Last week's somewhat controversial (see below) episode of The Clone Wars was "The Mandalore Plot" in which Obi-Wan was dispatched to the neutral world of Mandalore to investigate recent attacks from Mandalorian-armored warriors on the Republic. If you are only familiar with the movies this may not mean much to you but in the Star Wars Expanded Universe, the Mandolorians are the people of Jango and Boba Fett, a proud race of warriors and bounty hunters who have fought against the Jedi numerous times over the history of the galaxy.
Obi-Wan meets with the leader of the Mandalorians, the Dutchess Satine, with whom he has apparently had some sort of history. These Clone Wars episodes often have very herky-jerky beginnings and almost always leave you feeling like you've missed an episode. Although, this is a proud tradition of en medias res that goes back to 1977's Star Wars, which made you feel as though you were coming in at the middle of a story that had already started. In any case, Obi-Wan and Satine have tons of chemistry and this gives us a glimpse at the very uptight Jedi's interior life and their relationship and choices serve as a nice dramatic counterpoint to Anakin and Padme.
The Mandalorian capital and its occupants are somewhat surprising in that the city is depicted as quite big, clean, and modern (whatever that means a long time ago in a galaxy far, far away) and filled with strangely blonde and Nordic looking people, nothing like the rather swarthy Fetts that we have seen so far. There are some very subtle architectural and decorative allusions to the Mandalorian armor throughout. This is a big contrast from the way that the Mandos have been described in the EU until now, as a traditional, nomadic people who are ruled by a single Mandalore.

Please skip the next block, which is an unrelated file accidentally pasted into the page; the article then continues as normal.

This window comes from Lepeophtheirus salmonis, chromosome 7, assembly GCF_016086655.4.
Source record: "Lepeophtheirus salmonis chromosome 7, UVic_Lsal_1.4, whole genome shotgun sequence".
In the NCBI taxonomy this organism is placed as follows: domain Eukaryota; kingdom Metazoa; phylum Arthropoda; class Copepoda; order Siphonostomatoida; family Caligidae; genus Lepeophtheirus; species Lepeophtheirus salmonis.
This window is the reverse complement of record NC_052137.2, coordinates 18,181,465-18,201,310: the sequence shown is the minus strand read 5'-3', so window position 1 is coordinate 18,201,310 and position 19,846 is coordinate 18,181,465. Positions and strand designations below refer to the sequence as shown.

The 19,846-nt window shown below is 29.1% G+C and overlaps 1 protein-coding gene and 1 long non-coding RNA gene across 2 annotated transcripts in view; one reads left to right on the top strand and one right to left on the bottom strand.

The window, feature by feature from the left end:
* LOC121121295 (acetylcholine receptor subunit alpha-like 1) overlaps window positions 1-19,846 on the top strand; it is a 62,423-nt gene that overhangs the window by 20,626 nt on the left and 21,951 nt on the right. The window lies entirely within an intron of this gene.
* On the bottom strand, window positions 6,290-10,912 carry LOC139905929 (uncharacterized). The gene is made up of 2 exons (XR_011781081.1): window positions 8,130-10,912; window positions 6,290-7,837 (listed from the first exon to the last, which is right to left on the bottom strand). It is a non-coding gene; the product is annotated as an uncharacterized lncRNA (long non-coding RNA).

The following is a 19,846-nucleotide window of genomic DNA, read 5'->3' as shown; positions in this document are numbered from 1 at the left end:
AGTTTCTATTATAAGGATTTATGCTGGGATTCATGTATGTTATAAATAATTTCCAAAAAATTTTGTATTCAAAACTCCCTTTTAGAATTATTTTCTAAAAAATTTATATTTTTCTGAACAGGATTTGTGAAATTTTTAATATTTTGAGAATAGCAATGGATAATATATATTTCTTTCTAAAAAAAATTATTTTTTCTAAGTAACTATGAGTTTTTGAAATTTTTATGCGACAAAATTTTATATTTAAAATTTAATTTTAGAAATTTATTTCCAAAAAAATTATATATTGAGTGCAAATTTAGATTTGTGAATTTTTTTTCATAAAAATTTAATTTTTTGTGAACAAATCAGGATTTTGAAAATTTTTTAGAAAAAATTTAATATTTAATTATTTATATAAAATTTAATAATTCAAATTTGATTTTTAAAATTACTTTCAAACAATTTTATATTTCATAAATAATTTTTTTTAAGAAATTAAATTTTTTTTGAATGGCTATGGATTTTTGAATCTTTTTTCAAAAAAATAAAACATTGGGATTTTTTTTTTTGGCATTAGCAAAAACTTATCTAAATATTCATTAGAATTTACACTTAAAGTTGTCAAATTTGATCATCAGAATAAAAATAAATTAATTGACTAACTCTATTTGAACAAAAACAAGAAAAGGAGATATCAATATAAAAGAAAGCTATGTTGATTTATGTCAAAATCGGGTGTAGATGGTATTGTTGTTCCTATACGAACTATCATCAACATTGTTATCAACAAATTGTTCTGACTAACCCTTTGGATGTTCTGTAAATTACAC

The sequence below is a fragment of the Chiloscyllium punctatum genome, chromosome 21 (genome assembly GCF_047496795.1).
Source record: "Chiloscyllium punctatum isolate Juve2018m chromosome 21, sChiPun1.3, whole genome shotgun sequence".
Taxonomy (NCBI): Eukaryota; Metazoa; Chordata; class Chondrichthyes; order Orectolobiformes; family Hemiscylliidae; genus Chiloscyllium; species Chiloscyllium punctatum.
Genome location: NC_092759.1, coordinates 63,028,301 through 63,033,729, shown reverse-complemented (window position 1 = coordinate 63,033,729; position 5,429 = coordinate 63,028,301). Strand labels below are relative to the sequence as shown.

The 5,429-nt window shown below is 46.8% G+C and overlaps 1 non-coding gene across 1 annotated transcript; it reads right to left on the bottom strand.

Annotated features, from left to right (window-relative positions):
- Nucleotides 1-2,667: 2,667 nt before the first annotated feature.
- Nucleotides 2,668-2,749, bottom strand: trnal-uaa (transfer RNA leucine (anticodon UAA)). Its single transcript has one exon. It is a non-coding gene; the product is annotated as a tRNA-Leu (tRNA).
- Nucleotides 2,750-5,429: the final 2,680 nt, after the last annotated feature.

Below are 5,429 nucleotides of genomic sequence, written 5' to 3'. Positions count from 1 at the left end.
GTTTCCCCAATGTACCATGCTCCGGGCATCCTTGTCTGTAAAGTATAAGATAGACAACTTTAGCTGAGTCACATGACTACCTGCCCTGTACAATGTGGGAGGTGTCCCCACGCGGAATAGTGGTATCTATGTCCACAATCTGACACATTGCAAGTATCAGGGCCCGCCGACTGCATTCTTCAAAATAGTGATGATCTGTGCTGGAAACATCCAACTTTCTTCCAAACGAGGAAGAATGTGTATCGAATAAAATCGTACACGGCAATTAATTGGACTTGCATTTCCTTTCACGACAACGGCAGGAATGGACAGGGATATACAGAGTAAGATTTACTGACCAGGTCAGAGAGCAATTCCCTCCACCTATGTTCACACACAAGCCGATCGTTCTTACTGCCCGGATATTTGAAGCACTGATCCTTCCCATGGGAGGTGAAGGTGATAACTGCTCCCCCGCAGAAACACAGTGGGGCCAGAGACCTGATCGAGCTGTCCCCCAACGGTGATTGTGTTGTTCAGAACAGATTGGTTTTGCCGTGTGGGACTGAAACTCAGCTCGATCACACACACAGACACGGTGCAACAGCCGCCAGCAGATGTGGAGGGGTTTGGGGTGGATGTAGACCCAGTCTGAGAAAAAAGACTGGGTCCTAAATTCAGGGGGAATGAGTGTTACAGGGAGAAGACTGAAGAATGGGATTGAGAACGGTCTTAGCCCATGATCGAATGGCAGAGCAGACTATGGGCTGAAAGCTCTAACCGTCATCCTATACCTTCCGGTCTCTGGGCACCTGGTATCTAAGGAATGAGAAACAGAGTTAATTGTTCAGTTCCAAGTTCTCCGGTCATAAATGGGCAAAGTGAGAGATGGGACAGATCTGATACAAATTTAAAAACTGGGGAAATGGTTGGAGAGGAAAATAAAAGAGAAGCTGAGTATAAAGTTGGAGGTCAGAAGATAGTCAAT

Shortly after a reference to a captured Mandolorian warrior's having "taken his life" we witness a Mando terrorist attack and another suicide. This season I am constantly amazed by what this "children's show" gets away with and it makes me excited to see what the live-action show will be like in a couple of years. If a kids show is going to be this dark...Anyway, Obi-Wan and Satine venture off to the moon Concordia, from where all of the problem Mandos seem to be coming. Concordia seems to more like the Mandalore that we were expecting, and itself seems to be a reference to the planet Concorde Dawn which plays a big role in Mandalorian history in the EU.
Over the course of the episode we find Separatist involvement, a Mando turncoat, some typically dry Obi-Wan humor, Jon Faveau, and a couple of good battles. Overall this was a good episode and a great return to form after the lackluster "Lightsaber Lost" episode from the previous week and it cannot be overstated how cool it is seeing Mandos in action. This is something that Star Wars fans have been wanting for a very long time. Also, it is great to have an episode that spotlights Obi-Wan, as he is a welcome departure from the youthful energies of Anakin and Ahsoka. That said, there is something discordant about the depiction of the these fancy-pants Mandalorians and the way that their culture is depicted as almost the opposite of what has been described thus far.
For the most part, this Star Wars Expanded Universe has done a pretty good job about maintaining consistency between the different media and merging all of these disparate elements into one epic story but with this new series there have been some bumps in the road. Karen Traviss, an author of several well-received Star Wars novels that focus on clones and Mandolorians, recently quit writing Star Wars largely because of the fact that The Clone Wars series and its spin off media are venturing into this territory and disregarding the hard work that she has done fleshing out this corner of the Star Wars universe. I really hope that the writers of The Clone Wars find some way to reconcile with the established continuity. If they do, the next couple of episodes from this story arc will be quite eventful.